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The Next Generation All Good Things come to an end...but not here.

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Old January 19 2013, 10:42 PM   #16
Pumpkin Spice Bacon
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Location: Kansas City
Re: Lethal exposure to radiation

Timo wrote: View Post
Also, "lethal exposure" is probably given in statistical terms, with the weakest in mind. Lucky individuals would still be fine perhaps hours past the lethal exposure milestone, and even average Joes would probably not be in danger at the indicated moment yet, but the alert would be tailored so that even the particularly unlucky would get their due warning before they were beyond rescue.

Timo Saloniemi
I suspect that't the case. It was probably in a "worst possible scenario" type of case in terms of people's health or the radiation resistance of their species, etc. It was a "point of no return" of sorts, a point where things were only going to get worse and a full recovery for everyone was becoming increasingly unlikely. As someone above said at that point whatever is in place for radiation treatment the effectiveness of it drops sharply past the "lethal exposure" point.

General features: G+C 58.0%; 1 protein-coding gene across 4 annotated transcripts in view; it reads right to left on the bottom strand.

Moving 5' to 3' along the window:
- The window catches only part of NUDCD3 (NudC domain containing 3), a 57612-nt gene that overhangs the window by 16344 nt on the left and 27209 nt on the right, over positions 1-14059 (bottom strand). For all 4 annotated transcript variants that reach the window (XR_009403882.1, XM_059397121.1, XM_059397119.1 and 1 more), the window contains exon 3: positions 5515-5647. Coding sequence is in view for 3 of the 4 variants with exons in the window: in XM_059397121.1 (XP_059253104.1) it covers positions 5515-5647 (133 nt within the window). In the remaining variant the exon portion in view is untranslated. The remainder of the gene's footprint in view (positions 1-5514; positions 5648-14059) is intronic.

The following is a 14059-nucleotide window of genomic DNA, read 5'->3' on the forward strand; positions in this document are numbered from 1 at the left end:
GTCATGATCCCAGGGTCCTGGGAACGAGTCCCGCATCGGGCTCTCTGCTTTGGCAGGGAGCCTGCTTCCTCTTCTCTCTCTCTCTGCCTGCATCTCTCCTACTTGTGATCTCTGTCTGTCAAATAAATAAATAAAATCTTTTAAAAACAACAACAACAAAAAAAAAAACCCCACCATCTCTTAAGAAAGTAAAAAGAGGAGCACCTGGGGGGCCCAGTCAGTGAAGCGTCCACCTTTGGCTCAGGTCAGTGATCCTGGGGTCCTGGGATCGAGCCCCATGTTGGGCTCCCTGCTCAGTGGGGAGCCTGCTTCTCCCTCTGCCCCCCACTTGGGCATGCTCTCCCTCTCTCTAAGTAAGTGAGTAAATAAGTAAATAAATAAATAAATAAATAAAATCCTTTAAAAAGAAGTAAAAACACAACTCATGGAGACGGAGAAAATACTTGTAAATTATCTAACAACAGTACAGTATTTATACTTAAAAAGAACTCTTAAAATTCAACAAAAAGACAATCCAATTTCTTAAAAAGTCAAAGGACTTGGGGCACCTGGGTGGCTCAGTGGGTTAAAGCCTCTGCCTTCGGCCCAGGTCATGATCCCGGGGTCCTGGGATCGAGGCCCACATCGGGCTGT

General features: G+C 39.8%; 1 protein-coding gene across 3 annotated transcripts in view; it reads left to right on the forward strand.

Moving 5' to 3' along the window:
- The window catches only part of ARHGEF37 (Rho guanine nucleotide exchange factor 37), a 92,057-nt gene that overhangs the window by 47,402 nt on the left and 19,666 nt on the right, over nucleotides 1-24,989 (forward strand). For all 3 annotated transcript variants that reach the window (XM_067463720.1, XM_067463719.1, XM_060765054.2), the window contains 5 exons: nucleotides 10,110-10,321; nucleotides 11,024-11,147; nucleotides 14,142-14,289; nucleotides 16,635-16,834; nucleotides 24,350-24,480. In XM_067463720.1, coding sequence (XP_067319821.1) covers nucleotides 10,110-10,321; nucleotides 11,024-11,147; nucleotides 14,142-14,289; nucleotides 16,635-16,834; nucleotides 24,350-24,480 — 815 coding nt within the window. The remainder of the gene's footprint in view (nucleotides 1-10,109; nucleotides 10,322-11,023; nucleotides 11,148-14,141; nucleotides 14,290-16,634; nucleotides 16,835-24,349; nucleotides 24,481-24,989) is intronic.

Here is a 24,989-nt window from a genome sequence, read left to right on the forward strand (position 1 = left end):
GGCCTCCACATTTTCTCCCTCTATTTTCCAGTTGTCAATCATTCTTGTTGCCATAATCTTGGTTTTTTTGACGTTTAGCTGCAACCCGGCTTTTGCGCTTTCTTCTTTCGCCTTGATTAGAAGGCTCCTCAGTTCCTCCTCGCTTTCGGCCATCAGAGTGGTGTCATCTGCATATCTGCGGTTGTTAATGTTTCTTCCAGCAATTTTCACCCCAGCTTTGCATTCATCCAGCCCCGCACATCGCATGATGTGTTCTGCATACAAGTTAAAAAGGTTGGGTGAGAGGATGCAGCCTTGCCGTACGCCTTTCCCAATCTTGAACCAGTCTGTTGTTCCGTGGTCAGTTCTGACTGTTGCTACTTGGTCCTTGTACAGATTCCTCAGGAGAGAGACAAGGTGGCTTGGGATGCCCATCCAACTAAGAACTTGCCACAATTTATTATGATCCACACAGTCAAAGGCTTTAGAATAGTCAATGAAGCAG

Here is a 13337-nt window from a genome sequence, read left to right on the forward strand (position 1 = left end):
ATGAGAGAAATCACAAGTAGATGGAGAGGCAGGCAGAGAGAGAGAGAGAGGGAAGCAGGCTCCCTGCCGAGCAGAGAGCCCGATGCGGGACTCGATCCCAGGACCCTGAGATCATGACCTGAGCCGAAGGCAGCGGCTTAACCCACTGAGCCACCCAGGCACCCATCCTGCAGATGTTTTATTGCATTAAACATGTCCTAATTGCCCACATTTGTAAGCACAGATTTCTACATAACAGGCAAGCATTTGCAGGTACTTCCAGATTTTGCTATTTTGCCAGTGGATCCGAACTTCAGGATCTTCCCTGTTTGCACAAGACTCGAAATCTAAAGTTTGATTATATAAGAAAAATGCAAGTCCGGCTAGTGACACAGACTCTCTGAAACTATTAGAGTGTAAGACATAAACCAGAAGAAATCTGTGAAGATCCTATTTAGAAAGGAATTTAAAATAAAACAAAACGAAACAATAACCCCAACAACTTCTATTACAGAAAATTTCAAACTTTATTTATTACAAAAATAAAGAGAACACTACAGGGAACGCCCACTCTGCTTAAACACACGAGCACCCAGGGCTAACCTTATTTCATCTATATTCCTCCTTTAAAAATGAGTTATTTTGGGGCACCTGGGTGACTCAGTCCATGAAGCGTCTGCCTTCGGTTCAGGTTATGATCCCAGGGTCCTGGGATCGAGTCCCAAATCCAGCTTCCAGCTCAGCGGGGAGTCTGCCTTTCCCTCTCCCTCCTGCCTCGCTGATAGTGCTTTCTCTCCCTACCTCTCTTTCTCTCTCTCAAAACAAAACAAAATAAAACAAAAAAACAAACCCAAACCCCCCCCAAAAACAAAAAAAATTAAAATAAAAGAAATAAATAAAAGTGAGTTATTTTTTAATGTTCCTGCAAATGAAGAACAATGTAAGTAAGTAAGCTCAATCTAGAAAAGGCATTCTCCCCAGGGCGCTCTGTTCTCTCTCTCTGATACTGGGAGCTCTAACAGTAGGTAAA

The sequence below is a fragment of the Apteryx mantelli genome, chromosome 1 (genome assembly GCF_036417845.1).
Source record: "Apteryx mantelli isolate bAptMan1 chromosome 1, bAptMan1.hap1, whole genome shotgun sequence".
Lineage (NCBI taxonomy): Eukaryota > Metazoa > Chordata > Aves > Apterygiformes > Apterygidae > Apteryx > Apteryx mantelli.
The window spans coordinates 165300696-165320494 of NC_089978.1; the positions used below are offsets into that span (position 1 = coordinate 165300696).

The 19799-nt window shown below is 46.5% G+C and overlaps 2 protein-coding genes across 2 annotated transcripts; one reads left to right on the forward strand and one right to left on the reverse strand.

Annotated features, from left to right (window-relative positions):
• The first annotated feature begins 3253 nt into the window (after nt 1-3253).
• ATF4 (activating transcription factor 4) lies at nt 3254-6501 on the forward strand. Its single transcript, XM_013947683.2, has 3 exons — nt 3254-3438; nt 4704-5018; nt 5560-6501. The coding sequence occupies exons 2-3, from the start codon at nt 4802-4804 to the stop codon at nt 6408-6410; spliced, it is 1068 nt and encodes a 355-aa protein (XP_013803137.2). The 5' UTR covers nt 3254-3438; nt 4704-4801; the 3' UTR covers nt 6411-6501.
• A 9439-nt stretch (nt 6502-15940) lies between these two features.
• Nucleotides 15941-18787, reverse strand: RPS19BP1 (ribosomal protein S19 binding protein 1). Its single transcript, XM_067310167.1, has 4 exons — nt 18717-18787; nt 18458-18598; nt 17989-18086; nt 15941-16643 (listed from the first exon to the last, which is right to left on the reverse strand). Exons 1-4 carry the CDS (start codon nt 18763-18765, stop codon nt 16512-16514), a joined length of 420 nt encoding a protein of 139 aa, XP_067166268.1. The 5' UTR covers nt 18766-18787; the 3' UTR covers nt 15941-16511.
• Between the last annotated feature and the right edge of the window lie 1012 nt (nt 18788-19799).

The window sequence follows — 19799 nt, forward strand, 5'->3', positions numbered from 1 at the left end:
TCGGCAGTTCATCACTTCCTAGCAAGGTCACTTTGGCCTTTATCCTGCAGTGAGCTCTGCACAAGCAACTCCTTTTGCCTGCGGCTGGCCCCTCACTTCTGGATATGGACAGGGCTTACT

The boat is taking on water but you can keep afloat by continuing to bail out the water, but you need to find land. At some point, however, the boat is going to take on more water at a rate faster than you can bail out. There might be a "maybe" in there but it's not looking good.

In the real world, also, radiation effects in terms of the dangerous kinds of radiation are cumulative. You can only exposed to, for example, so much X-Rays, ever. Your body never recovers from the exposure. There's a lifetime limit. (Something else I believe people who work around radiation for a living a lot have to look out for.)